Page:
A Father's Valuable Perspective
A Father’s Valuable Perspective
By Sean Allen
Leading up to the Women's March in Washington D.C. this year, I felt frustrated, angry, and stirred. I kept wondering, “What exactly is your issue? Is it the right to abort your baby? Are you mad because Hillary lost the election? Do you really hate Trump and all men? Is your issue equal rights for all women?”
The following day my eight-year-old daughter Lily painted a picture of two stick figures representing her and me. I awoke the next morning with Lily's painting still on my mind and realized that in all the media’s coverage of the women’ march, I hadn’t seen many pictures of fathers and daughters holding hands while marching through the streets of our nation. It then hit me: I'm asking the wrong questions and focusing on the symptoms of the problem instead of the root issue. The question I should have been asking was this: What was sown into these women that has resulted in their anger and loud protests?
Married with six children,including five daughters, I've come to understand that I reap exponentially that which I sow into my wife and daughters.
I gave my wife life-giving seed, and she grew it into a baby. I gave Rona a house, and she's made it into a beautiful home. When I give my daughters attention, they give me love. When I listen to the things that excite them and when I protect their hearts, they give me back their trust. On the flip side, when I give them my anger and judgment, they give me back rage and resentment.
What happens when the men of a nation sow abandonment, dishonor, and selfishness into the women around them?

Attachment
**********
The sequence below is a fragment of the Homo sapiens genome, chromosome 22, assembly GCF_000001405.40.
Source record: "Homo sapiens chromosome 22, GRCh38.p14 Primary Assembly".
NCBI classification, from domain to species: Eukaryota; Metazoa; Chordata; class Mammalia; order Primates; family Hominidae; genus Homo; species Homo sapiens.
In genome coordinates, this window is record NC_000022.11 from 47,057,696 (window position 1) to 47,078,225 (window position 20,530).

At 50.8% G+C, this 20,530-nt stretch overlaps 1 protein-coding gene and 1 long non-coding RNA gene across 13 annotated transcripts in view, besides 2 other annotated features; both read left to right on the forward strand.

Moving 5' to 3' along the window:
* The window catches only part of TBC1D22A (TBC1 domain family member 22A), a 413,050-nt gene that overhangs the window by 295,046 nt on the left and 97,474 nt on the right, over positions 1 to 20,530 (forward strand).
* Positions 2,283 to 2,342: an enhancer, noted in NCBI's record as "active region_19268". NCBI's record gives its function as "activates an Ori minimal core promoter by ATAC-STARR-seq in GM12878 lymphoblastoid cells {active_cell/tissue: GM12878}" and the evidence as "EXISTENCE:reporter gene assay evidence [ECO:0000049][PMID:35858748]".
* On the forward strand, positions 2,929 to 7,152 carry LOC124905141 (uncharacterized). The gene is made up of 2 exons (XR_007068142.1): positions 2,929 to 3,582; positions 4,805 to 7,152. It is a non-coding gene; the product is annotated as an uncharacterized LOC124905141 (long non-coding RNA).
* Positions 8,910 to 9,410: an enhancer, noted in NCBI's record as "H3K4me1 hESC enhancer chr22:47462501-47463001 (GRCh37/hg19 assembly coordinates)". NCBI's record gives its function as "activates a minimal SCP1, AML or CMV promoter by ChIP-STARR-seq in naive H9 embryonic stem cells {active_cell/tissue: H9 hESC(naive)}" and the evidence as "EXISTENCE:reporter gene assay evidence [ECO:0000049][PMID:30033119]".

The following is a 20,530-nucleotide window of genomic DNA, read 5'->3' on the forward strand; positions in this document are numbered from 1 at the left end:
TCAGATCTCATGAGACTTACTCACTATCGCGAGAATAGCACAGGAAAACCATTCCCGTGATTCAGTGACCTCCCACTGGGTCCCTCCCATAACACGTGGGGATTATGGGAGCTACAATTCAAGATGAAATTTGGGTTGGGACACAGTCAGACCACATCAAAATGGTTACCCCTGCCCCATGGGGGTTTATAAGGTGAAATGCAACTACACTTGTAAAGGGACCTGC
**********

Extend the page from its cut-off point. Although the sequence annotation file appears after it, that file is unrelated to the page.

They reap two million women marching through the streets of our nation with a desire to be heard, noticed, validated, valued, and loved. As men, we are reaping what we have sown.
Think what would happen if fathers, grandfathers, brothers, and uncles paid attention to the women in their lives, honored them, and lived unselfishly and sacrificially with them on a daily basis. What if they protected, stood up for, and fought for them? What if the men in the culture loved their wives like Christ loved the Church?
Additionally, imagine the good fruit that would come if men repented when they failed to live up to Christ’s example:
"I'm sorry I abandoned your mom, walked out on her, and left her to raise you by herself."
"I'm sorry I was unfaithful and cheated on you as my wife."
"I'm sorry I wasn't there for you and was distracted by other things."
"I'm sorry I abandoned you after getting you pregnant, leaving you alone to figure out how to raise that baby or whether or not you would even have it."
"I'm sorry I didn't pay attention to you, notice you, see you, or take an interest in your life."
"I'm sorry I didn't love you."
"I'm sorry I didn't come after you."
Make no mistake: the feminist movement was not started by a woman. It was started by a man who didn't love his wife like Christ loved the Church. One key way we men can help heal our nation is to go home and love our wives and families.